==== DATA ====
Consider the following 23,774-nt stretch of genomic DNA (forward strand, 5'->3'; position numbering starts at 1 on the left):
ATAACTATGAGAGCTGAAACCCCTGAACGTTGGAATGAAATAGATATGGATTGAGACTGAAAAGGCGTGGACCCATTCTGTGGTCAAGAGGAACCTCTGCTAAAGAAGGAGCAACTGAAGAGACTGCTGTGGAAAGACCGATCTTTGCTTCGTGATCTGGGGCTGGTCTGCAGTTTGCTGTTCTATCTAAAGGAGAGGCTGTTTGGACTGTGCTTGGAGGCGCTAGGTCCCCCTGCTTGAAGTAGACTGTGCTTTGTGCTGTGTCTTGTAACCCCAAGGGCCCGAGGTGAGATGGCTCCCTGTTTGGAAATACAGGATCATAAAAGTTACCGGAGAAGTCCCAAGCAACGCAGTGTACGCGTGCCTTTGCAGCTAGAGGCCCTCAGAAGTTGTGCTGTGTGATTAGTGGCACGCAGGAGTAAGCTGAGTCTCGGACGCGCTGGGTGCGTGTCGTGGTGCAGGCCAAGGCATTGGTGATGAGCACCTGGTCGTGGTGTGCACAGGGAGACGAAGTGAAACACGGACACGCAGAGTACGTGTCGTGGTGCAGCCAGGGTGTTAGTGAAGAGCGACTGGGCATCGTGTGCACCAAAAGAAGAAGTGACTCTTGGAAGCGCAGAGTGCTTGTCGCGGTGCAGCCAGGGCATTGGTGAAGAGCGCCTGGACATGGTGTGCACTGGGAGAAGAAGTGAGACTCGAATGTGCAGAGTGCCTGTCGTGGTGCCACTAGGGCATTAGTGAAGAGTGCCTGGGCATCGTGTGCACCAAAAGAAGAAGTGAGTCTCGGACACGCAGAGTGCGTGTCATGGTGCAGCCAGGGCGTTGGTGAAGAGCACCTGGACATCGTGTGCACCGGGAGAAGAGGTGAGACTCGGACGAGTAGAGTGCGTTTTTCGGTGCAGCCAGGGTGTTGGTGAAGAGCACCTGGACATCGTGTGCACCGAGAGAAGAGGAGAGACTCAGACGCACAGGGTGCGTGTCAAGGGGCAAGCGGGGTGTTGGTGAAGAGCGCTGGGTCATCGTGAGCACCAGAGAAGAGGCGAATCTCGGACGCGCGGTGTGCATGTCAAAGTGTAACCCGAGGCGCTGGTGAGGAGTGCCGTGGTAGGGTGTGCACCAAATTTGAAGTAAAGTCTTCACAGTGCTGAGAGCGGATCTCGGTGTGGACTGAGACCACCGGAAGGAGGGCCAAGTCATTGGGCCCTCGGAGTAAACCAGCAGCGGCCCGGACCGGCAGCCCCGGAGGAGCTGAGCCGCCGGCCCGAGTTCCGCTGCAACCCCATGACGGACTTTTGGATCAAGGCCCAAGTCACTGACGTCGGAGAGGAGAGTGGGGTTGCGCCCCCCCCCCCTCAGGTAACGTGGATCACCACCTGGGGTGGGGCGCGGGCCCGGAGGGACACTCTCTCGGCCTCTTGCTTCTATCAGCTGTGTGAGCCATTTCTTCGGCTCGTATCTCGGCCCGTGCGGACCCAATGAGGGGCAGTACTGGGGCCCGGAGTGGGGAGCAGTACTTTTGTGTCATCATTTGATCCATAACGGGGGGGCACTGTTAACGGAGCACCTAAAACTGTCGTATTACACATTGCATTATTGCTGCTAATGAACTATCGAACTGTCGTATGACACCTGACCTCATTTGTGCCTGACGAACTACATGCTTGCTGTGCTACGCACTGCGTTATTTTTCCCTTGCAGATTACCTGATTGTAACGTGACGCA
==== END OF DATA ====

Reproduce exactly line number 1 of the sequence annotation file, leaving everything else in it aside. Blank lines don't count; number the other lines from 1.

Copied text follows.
Consider the following 23,774-nt stretch of genomic DNA (forward strand, 5'->3'; position numbering starts at 1 on the left):